The Howard Hughes Medical Institute (HHMI) has awarded a Northeastern University’s College of Science faculty members $1 million to create programming focused on diversity and inclusion initiatives for the natural science fields in higher education.

Chemistry professor Mary Jo Ondrechen and Biology professor Wendy Smith will lead the project at Northeastern that will focus on training faculty on inclusive teaching and mentoring skills to include non-traditional students in the process of scientific discovery. “Minority and first-generation students are underrepresented in our science majors and we need to do a better job of including the whole talent pool,” said Ondrechen. “Improvements in curricula and in teaching and mentoring practices will create a better learning experience for all students.”

Ondrechen and Smith’s initiative, Northeastern University Skills and Capacity for Inclusion (NU-SCI), will aim to increase interest and success in the sciences for underrepresented minorities and first generation college students, using Northeastern’s renowned experiential learning approach as an educational foundation to the program. The project will hold workshops to further faculty education, adjust course design and content to create a more inclusive environment, develop strategies for more effective instruction and mentoring of nontraditional students, and offer programs that welcome, engage, and foster the success of nontraditional students. “There are unintentional barriers between the science programs and non-traditional students,” said Ondrechen. “This project aims to take down those barriers.”

“We’ll be developing programs that enhance students’ sense of belonging and self-efficacy in science,” said Smith. “We look forward to working creatively and collaboratively within the College of Science, but also with other programs such as Foundation Year, to accomplish these goals.”

Northeastern joins 23 other institutions across the country who were invited to the first round of HHMI’s 2017 Inclusive Excellence Initiative—a program aimed at helping increase capacity of colleges and universities to effectively engage all students so they can be successful in science, especially undergraduates who enter four your institutions through nontraditional pathways. “We’re thinking differently about how HHMI can help move science education forward,” said HHMI President Erin O’Shea. “The challenges this program addresses are important for all of us who care deeply about developing a more inclusive and diverse scientific community.”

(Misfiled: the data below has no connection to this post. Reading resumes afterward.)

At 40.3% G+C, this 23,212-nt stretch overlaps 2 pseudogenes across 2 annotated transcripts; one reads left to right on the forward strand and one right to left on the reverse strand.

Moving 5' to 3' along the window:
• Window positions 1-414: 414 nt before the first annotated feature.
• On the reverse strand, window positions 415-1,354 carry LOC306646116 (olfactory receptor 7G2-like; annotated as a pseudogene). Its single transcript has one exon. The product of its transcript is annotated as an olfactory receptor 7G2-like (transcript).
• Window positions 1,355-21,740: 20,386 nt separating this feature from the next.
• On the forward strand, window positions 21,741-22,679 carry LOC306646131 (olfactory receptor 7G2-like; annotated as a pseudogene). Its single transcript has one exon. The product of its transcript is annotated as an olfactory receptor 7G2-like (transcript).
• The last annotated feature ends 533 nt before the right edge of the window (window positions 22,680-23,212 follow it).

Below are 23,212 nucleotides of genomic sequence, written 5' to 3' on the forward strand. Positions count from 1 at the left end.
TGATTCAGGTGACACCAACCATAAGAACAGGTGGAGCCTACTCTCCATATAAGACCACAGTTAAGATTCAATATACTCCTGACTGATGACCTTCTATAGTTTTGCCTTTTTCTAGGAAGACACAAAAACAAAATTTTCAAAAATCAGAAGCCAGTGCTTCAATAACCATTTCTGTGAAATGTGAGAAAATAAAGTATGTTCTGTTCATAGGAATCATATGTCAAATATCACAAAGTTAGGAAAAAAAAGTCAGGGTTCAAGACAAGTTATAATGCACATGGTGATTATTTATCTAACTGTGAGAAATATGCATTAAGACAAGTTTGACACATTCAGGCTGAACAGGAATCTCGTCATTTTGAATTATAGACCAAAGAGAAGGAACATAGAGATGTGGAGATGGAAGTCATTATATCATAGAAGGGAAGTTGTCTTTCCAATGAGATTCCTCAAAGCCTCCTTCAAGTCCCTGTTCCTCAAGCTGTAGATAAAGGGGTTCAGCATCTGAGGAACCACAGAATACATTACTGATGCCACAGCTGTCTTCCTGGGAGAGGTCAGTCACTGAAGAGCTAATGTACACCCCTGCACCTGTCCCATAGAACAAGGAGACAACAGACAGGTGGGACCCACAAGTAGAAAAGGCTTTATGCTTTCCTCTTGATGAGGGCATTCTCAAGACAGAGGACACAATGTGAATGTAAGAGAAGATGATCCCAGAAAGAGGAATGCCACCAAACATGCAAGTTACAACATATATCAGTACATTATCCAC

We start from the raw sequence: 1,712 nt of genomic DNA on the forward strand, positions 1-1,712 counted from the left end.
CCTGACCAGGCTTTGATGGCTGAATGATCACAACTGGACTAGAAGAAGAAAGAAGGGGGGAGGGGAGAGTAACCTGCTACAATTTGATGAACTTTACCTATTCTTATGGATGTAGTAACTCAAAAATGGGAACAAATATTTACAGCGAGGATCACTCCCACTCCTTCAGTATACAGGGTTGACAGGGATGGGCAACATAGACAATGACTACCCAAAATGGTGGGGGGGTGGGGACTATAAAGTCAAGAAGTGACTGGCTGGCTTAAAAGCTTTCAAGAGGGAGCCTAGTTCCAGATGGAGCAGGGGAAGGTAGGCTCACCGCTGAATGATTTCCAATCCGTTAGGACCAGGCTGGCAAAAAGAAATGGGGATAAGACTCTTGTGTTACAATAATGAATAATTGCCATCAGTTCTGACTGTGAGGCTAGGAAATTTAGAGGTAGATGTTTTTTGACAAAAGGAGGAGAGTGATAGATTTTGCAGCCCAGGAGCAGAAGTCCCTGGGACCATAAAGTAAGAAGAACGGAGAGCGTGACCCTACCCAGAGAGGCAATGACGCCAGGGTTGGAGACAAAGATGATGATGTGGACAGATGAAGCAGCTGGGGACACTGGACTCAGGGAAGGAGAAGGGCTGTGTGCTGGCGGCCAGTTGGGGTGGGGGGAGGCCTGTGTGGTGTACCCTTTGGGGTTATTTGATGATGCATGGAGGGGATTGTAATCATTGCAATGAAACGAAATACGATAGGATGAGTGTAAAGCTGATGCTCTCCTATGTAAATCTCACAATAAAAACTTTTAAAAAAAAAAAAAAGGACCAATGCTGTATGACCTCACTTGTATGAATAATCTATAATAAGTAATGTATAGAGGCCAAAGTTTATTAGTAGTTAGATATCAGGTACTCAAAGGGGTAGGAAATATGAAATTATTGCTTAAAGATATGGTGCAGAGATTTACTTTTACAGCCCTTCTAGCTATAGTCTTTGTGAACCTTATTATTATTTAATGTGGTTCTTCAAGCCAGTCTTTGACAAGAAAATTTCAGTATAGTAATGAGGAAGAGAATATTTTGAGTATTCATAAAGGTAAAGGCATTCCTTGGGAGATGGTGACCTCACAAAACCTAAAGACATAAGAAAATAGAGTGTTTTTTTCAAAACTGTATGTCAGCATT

In a significant move for HHMI, the focus of the new initiative has shifted the locus of responsibility onto the schools—improving the structure of the curriculum and the way it’s delivered. “Too many times we approach diversity with a deficit mindset in which interventions are aimed at fixing the students,” said David Asai, senior director for science education at HHMI. Instead, the new initiative focuses on the important work of making the culture of the institution more inclusive. “We want to change the way schools do business,” Asai said.

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“We are committed to making science accessible to all,” said Kenneth Henderson, Dean of the College of Science at Northeastern University. “True discovery and innovation happen when we have diverse backgrounds and experiences exploring science. This award is a true testament to the commitment Dr. Ondrechen, Dr. Smith, and the College of Science are making toward creating a more diverse and inclusive scientific community here on campus and beyond.”